There are Exclusions to coverage that would apply in very rare circumstances: (1) if the property was actually occupied by the prior borrower/owner at the time of the resale, (2) if the Insured purchaser was the prior debtor (like reacquiring the property), (3) if the purchaser has actual knowledge of a defect in the foreclosure proceedings that is not disclosed by the recorded documents and not disclosed to the title company, or (4) if the purchaser paid so little of the property's value that a court would say the purchaser is not a bona fide purchaser for value. If one of those exceptions may apply, you should consult an attorney about your coverage and your risk of a successful foreclosure sale challenge.
How do these issues affect resales of property after the foreclosure?
A resale is from the lender ["REO Sales"] or from the third-party who acquired at the Trustee's auction sale, now reselling to a new purchaser. The resale is almost always to a genuine, bona fide purchaser for full value. The courts that might set aside a prior sale are much less willing to affect a genuine resale purchaser.
Most of the transactions involving real estate brokers are for sellers and purchasers at the resale, not the actual Trustee sale. I expect all of the transactions being handled through escrow agents also will have title insurance issued to the purchasers. I predict very little change in the willingness of the title companies to insure the validity of the prior sale for the resale transaction purchaser. In most transactions, the title companies in Washington are able to issue owner's policies insuring the resale purchaser against loss due to an attack on the prior Trustee's sale.
Outside the view and involvement of our customers, you can expect all title companies will certainly increase their scrutiny of the prior foreclosure and will increase underwriting approval procedures. At any closing of a resale, the real estate broker and escrow agent should expect to provide proof to the title company that the former owner/borrower is not occupying the property, regardless of the basis for that party to remain in possession.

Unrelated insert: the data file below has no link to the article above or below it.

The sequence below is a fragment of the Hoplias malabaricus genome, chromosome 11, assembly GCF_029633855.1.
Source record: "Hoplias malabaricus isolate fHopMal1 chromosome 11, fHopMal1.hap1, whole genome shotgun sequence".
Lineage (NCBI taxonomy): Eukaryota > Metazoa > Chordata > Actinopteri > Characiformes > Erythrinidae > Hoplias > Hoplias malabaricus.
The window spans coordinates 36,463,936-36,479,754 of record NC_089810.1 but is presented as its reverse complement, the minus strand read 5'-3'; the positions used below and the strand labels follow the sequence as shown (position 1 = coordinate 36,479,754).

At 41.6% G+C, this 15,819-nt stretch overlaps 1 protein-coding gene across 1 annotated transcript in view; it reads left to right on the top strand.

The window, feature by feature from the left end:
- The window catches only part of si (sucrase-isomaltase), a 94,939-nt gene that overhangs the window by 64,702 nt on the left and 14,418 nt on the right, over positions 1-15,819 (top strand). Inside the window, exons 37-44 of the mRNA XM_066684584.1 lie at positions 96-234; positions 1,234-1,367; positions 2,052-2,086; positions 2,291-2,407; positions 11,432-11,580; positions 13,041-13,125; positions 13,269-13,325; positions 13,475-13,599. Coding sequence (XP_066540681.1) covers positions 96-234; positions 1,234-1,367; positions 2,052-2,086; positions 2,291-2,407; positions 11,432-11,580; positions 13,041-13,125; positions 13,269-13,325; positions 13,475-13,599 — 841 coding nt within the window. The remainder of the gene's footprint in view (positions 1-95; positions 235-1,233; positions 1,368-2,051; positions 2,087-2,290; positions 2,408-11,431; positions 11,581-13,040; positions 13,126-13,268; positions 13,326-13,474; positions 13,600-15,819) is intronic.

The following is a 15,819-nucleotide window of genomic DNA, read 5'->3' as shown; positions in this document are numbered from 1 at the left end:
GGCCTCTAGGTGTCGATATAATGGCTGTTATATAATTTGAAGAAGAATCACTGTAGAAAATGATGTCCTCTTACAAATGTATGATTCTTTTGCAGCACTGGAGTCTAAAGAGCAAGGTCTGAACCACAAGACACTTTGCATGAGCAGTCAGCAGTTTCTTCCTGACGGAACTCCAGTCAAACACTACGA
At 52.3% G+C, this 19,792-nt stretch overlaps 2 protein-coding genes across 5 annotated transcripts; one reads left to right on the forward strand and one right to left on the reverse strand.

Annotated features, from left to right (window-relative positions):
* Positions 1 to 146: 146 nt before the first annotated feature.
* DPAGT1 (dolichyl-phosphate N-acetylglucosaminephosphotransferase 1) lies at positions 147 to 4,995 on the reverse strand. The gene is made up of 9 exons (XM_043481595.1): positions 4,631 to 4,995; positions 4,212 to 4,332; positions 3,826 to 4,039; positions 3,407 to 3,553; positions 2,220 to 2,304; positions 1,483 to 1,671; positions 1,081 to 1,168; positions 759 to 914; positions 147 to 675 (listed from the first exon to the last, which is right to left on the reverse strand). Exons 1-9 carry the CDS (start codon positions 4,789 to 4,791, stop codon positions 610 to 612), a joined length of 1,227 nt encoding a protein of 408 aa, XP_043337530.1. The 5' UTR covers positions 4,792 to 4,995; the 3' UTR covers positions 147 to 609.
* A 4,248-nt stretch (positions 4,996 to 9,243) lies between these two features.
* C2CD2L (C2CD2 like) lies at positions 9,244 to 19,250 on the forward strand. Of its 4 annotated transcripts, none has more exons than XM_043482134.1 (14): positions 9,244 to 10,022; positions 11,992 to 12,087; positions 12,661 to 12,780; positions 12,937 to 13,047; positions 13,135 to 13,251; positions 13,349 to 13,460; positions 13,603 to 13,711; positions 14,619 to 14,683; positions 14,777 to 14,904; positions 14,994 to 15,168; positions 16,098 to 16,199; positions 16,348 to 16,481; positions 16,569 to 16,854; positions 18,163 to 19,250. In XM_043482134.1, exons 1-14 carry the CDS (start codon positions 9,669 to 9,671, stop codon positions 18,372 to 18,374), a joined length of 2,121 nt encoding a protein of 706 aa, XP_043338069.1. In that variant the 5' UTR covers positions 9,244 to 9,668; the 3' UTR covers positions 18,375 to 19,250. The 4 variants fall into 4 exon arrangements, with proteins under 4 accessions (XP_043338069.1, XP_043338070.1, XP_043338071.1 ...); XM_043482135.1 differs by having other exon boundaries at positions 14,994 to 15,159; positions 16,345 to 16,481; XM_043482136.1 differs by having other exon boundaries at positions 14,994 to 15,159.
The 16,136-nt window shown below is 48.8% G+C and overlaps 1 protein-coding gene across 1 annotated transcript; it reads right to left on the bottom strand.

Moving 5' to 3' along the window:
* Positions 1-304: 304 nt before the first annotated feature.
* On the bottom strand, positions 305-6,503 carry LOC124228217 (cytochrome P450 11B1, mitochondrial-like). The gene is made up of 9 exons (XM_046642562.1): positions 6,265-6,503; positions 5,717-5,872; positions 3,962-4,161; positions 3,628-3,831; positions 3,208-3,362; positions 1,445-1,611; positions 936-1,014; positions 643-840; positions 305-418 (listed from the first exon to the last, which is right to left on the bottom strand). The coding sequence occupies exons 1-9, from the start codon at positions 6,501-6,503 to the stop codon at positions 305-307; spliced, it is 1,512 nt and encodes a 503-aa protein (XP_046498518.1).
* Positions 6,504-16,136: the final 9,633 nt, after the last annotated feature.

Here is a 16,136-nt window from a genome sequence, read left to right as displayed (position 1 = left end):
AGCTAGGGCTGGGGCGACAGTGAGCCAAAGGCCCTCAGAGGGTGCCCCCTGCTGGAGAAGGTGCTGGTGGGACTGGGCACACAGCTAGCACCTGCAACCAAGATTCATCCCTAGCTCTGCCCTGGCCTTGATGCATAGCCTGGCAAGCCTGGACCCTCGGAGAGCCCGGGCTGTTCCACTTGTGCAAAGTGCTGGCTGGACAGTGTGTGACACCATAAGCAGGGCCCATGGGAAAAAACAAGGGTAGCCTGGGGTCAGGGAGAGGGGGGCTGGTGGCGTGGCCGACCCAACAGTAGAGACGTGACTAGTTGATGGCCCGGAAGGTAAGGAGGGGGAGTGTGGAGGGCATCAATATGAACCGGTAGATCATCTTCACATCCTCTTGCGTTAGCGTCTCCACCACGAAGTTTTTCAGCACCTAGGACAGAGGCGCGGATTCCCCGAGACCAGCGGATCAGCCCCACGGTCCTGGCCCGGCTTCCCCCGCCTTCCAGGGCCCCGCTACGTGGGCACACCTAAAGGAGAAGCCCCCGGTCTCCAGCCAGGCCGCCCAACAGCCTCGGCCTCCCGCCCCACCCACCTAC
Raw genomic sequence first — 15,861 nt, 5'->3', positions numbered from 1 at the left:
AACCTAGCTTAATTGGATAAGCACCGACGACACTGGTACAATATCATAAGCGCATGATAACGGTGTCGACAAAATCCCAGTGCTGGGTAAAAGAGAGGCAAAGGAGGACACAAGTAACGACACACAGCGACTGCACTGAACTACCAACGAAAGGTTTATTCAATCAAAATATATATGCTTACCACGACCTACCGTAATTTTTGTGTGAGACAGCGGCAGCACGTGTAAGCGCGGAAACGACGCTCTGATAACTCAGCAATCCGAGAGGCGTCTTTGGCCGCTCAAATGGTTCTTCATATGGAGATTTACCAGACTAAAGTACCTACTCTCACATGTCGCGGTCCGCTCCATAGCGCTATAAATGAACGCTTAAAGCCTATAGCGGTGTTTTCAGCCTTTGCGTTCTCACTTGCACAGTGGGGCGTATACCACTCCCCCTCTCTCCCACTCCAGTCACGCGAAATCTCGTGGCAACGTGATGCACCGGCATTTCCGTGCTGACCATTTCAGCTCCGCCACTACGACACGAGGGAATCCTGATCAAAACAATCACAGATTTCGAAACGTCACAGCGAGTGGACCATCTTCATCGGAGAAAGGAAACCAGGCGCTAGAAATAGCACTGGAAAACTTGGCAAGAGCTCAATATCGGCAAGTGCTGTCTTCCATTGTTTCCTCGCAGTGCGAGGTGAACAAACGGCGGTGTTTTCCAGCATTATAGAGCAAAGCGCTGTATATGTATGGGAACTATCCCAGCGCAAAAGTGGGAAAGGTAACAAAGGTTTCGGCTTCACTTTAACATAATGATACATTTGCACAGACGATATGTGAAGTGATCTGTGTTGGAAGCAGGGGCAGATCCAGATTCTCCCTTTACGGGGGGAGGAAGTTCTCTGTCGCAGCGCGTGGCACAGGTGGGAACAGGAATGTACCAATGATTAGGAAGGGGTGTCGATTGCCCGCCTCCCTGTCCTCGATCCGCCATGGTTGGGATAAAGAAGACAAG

Will title insurance be available to the persons who want to buy at the Trustee's sale?
A proposed purchaser might ask for a title report (aka "preliminary" or "commitment") proposing to insure the purchase at the Trustee's sale. However, you should expect one or more Special Exceptions to coverage will remain in any policy following a foreclosure sale. The language will vary, but in substance the title company will remove coverage against loss due to an attack by the former owner/borrower on the validity of the prior Trustee's sale. The limitation on insurance will apply to the lender (or its successor entity) acquiring at its own sale, AND apply to a third-party purchaser acquiring by a bid at the Trustee sale. The news today suggests that lenders and Fannie Mae may even be willing to offer warranties of their compliance with foreclosure sale proceedings. I never thought I would see a bank's warranty. Fascinating!
Conclusion: Business as Usual for Most Residential Transactions!
For all the other usual transactions, past and future, there are more important things to worry about than the risk of a challenge to the prior foreclosure sale.
** DISCLAIMER: No person should rely upon a blog article as legal advice applicable to their particular circumstances. Dwight is not acting as the attorney for anyone and no attorney-client relationship exists. This is only his general opinions about the status of the real estate industry. **